Many Democrats rage with disappointment at a President for whom they had cherished wildly unrealistic hopes; while the Republican party is pulled ever further apart by a toxic combination of personal rivalry and ideological zeal. The result is rancour, legislative gridlock and fragmentation.
American conservatism in particular has all but lost its way. Just as the failure of communism removed a great enemy which served to unite the political parties, so it has allowed American conservatism to collapse inwards under the competing pressures and ideologies of neocons and theocons, palaeos and Tea-partiers.
A modern Rip van Winkle might awaken after a sleep of several decades, with dim memories of what it meant to be a conservative: to believe in limited government, in respect for states’ rights, in a strong nation, in fiscal discipline, in free trade and individual liberty.
He would be astounded to see present day American conservatives defending federal intervention in local schools, the massive ramp-up in federal spending after 2000, the use of the military not to fight wars but for nation-building, the imposition of tariffs on trade, and – as the Edward Snowden case highlights – numerous intrusions small and large on the freedom of the citizen.
Moderate positions have been abandoned, and common-sense ones spurned. Hostility to illegal immigrants, to gay couples, to contraception. A constitutional amendment against abortion. After brutal massacres of children, a proposal to put yet more guns in schools, while refusing modest controls on assault weapons, or even background checks.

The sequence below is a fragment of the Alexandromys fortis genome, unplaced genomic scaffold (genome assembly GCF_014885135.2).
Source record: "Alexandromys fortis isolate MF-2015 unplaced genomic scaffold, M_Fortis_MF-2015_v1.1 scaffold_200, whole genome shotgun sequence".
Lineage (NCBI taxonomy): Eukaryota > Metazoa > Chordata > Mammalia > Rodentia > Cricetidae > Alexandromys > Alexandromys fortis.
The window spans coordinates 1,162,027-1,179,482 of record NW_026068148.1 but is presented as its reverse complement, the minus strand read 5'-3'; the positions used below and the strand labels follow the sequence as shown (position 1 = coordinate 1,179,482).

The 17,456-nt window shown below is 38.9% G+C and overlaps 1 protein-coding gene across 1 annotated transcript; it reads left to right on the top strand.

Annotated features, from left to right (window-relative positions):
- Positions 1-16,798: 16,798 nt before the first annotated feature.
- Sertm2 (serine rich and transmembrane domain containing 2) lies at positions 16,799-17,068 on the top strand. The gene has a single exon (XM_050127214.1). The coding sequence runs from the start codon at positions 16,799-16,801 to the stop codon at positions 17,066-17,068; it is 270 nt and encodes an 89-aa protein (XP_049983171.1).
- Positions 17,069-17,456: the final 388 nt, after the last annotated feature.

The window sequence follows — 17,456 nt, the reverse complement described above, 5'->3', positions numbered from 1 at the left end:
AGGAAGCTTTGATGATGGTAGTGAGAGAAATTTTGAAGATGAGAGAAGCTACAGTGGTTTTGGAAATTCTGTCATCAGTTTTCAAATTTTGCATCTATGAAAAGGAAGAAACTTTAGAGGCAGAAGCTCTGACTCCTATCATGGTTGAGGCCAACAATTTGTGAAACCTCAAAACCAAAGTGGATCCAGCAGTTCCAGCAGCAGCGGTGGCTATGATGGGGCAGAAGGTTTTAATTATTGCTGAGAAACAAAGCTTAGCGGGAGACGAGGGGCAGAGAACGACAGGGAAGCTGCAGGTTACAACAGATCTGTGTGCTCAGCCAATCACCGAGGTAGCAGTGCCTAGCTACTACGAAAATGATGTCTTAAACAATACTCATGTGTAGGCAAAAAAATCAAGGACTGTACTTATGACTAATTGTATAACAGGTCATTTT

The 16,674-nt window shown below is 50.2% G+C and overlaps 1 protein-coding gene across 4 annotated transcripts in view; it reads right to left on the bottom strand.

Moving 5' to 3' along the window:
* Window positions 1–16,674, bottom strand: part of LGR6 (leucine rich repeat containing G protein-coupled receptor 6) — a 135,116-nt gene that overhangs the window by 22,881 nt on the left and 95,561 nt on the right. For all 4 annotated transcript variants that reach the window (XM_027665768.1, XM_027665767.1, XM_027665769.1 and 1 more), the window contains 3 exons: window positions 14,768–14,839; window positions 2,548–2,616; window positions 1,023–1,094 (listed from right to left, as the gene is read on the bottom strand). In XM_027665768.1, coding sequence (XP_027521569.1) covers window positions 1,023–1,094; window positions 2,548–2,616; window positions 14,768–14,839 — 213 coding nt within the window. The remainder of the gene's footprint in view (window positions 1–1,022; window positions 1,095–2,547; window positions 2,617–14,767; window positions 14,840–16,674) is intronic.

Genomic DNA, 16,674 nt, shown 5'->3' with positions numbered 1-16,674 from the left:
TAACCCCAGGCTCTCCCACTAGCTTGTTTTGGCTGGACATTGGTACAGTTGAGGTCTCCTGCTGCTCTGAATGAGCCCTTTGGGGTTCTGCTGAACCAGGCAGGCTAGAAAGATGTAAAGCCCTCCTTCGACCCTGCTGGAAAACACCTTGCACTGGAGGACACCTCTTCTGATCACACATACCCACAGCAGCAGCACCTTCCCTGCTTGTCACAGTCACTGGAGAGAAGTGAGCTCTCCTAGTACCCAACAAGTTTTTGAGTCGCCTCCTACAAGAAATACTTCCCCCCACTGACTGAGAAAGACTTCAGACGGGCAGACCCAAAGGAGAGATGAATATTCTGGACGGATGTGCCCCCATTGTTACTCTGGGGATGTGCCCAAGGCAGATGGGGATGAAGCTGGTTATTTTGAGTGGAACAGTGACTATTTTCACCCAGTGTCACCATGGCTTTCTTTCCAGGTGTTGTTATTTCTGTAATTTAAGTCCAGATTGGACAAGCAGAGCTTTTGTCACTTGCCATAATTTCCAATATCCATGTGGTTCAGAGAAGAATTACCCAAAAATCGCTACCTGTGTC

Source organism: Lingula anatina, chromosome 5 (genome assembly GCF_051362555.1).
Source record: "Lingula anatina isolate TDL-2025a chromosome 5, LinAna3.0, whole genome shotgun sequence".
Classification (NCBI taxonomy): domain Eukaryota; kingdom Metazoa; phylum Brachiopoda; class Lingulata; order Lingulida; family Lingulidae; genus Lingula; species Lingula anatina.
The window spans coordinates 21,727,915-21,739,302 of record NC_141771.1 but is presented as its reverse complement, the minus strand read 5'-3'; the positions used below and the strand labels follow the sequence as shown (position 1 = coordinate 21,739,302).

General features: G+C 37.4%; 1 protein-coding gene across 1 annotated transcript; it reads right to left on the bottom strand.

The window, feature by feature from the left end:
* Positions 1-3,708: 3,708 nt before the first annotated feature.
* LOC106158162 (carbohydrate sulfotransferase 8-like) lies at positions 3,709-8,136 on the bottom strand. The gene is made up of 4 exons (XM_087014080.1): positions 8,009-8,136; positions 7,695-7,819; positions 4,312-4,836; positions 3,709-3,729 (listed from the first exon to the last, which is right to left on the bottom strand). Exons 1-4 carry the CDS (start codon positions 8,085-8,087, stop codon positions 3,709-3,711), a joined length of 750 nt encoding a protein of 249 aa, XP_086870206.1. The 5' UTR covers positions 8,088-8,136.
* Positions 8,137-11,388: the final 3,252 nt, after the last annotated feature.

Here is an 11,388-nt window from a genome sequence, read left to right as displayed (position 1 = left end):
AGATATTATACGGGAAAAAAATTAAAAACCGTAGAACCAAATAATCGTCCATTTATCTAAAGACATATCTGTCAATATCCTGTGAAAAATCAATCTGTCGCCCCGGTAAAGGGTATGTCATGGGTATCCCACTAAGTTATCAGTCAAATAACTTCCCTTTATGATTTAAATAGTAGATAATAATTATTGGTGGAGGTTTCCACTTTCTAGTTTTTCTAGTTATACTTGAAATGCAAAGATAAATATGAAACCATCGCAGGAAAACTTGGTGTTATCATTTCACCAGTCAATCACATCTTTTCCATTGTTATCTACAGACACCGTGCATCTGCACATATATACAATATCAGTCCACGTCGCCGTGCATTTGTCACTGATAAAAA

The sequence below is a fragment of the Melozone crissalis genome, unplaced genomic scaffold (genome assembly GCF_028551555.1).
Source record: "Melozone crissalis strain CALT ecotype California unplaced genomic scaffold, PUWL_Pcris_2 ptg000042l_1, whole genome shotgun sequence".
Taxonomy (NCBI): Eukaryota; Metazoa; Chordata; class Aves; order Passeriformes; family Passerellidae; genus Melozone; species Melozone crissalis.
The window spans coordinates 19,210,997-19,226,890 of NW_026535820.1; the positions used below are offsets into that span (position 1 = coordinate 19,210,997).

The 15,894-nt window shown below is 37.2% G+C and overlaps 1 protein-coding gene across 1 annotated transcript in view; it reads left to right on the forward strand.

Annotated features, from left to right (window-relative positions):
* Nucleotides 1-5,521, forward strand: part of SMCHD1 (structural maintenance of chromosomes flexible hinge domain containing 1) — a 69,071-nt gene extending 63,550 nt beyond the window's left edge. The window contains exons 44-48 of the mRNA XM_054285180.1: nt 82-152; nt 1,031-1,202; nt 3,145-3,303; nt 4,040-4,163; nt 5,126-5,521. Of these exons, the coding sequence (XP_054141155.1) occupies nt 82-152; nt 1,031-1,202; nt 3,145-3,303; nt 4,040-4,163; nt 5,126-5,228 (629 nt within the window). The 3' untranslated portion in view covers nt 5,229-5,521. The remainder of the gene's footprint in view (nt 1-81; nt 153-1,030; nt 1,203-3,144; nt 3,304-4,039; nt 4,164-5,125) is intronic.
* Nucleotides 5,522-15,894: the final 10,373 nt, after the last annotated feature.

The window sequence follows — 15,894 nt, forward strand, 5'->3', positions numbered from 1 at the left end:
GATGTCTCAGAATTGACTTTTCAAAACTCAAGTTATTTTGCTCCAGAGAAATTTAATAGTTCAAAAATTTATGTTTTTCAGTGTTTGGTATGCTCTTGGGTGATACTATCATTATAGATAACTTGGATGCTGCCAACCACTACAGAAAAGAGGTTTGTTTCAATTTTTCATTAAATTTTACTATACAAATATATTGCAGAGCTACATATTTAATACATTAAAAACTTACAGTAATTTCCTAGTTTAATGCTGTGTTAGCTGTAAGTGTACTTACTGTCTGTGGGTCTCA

How has this happened? The US constitution is often lauded as the greatest expression of popular democracy. But in fact it also contains vital measures to restrain the direct expression of the popular will and inhibit partisanship. The genius of the American founders, and above all of James Madison, was to engineer a constitution that deliberately constrained and fragmented the power of government between state and federal levels; between executive, legislature and judiciary; and between House of Representatives and Senate. Each was thereby placed as a check and balance to another, forcing all into debate both as to the issues of the day, and as to the proper scope and limits of government itself.
These measures preceded the creation of party politics in America, led in the 1790s by Thomas Jefferson with Madison alongside him. But political parties developed in the US over the following two hundred years as the only mass institutions founded on the idea of citizenship itself.